When will PCP be offered?
PCP is offered whenever a dealer can provide a guaranteed minimum future value (GMFV) for a car being sold. This is most frequently the case with brand-new or nearly new cars, because it's relatively easy for the lender providing the credit to predict future values.
Predicting the future values of used cars is rather more difficult, although PCP finance is becoming increasingly more widely available on 'nearly new' cars and prestigious models where depreciation can reach a plateau after a number of years.
PCP is also often offered at very attractive borrowing rates to encourage new car sales. In many cases, subsidies will be offered by the manufacturer, as we explore below.
What about 0% finance and other incentives?
A big driving force behind the popularity of PCP is manufacturer incentives – these can be very appealing and are more often offered to PCP customers than those using HP or other payment methods. The most common incentive takes the form of the 'deposit contribution' – a subsidy provided by the dealer as a kind of additional discount when choosing to pay using finance. It has the effect of boosting your initial deposit at no expense to you, thus reducing your monthly payment.
A 0% finance rate is rarely offered at the same time as a deposit contribution, but can have a similar effect on your monthly payment. The actual cost to the manufacturer is often similar – any subsidy is essentially money taken from its coffers – but many prefer to absorb the cost up front as an extra purchase incentive instead of forgoing interest for the duration of the finance scheme.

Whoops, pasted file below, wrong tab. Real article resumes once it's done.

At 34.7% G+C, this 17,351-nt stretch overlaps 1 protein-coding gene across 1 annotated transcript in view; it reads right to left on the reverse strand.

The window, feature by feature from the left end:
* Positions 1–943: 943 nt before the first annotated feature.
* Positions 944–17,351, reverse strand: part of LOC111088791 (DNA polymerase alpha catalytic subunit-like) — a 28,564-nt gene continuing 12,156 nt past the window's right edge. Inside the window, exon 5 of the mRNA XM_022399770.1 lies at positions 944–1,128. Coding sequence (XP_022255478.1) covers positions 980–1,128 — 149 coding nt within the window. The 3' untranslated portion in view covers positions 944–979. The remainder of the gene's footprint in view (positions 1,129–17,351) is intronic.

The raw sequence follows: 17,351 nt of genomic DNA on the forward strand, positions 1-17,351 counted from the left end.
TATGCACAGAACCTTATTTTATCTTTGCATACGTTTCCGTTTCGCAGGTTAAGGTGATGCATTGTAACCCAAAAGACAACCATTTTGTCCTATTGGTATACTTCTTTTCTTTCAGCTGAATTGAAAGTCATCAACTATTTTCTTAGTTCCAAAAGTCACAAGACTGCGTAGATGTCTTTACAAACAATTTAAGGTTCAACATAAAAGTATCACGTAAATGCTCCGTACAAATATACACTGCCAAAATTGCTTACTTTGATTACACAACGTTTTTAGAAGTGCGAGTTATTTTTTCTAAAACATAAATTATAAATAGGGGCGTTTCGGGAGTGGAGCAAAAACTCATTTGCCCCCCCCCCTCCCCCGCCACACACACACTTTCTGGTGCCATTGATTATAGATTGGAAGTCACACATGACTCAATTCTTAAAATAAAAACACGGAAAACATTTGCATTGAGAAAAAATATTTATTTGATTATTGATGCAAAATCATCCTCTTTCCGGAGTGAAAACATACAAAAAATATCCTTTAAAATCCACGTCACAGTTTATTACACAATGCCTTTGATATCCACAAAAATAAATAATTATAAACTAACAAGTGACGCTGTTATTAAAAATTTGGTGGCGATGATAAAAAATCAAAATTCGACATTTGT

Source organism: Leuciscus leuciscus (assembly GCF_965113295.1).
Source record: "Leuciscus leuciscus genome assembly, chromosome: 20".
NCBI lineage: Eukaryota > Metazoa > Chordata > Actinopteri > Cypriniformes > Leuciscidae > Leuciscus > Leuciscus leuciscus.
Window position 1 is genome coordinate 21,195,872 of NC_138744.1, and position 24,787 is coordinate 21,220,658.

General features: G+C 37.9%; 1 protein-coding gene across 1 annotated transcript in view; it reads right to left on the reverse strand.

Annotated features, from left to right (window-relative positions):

When 0% finance is offered on a HP scheme, the money to subsidise it has to come from somewhere – lending money involves certain costs. It's possible for such costs to recouped by the manufacturer through the suspension of other discounts. So it's unlikely that you'll negotiate a discount and still be offered 0% finance.
There's no hard and fast rule as to when any purchase subsidies will be offered. However such deals seem to be less commonplace among recently launched models, and are often very attractive when a model is soon to be replaced.